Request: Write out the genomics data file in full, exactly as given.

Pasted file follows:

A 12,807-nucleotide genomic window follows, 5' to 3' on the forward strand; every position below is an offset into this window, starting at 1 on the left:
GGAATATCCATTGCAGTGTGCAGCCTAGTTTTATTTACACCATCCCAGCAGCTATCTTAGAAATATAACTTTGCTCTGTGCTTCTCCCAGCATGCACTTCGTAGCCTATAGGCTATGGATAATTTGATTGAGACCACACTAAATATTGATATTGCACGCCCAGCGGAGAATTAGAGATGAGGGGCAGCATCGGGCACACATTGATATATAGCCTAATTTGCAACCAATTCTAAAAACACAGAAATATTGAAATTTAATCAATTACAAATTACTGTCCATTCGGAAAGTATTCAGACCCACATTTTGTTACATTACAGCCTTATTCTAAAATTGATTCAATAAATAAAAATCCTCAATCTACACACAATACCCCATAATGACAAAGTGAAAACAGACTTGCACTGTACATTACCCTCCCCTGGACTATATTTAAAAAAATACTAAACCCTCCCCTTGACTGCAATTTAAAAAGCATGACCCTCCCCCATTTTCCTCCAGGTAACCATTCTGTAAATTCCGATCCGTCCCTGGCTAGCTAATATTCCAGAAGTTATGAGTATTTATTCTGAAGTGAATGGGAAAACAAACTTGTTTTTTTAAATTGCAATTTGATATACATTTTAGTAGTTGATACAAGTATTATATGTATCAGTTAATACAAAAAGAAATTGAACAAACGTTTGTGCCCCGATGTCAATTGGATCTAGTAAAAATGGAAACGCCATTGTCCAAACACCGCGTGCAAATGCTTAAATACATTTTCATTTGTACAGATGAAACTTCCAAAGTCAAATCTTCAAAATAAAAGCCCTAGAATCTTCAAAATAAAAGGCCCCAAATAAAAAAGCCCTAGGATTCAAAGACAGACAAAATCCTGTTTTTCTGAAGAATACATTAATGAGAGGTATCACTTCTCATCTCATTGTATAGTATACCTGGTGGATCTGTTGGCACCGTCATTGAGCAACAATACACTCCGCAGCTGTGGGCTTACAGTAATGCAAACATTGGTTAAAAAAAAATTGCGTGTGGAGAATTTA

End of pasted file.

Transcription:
A 12,807-nucleotide genomic window follows, 5' to 3' on the forward strand; every position below is an offset into this window, starting at 1 on the left:
GGAATATCCATTGCAGTGTGCAGCCTAGTTTTATTTACACCATCCCAGCAGCTATCTTAGAAATATAACTTTGCTCTGTGCTTCTCCCAGCATGCACTTCGTAGCCTATAGGCTATGGATAATTTGATTGAGACCACACTAAATATTGATATTGCACGCCCAGCGGAGAATTAGAGATGAGGGGCAGCATCGGGCACACATTGATATATAGCCTAATTTGCAACCAATTCTAAAAACACAGAAATATTGAAATTTAATCAATTACAAATTACTGTCCATTCGGAAAGTATTCAGACCCACATTTTGTTACATTACAGCCTTATTCTAAAATTGATTCAATAAATAAAAATCCTCAATCTACACACAATACCCCATAATGACAAAGTGAAAACAGACTTGCACTGTACATTACCCTCCCCTGGACTATATTTAAAAAAATACTAAACCCTCCCCTTGACTGCAATTTAAAAAGCATGACCCTCCCCCATTTTCCTCCAGGTAACCATTCTGTAAATTCCGATCCGTCCCTGGCTAGCTAATATTCCAGAAGTTATGAGTATTTATTCTGAAGTGAATGGGAAAACAAACTTGTTTTTTTAAATTGCAATTTGATATACATTTTAGTAGTTGATACAAGTATTATATGTATCAGTTAATACAAAAAGAAATTGAACAAACGTTTGTGCCCCGATGTCAATTGGATCTAGTAAAAATGGAAACGCCATTGTCCAAACACCGCGTGCAAATGCTTAAATACATTTTCATTTGTACAGATGAAACTTCCAAAGTCAAATCTTCAAAATAAAAGCCCTAGAATCTTCAAAATAAAAGGCCCCAAATAAAAAAGCCCTAGGATTCAAAGACAGACAAAATCCTGTTTTTCTGAAGAATACATTAATGAGAGGTATCACTTCTCATCTCATTGTATAGTATACCTGGTGGATCTGTTGGCACCGTCATTGAGCAACAATACACTCCGCAGCTGTGGGCTTACAGTAATGCAAACATTGGTTAAAAAAAAATTGCGTGTGGAGAATTTA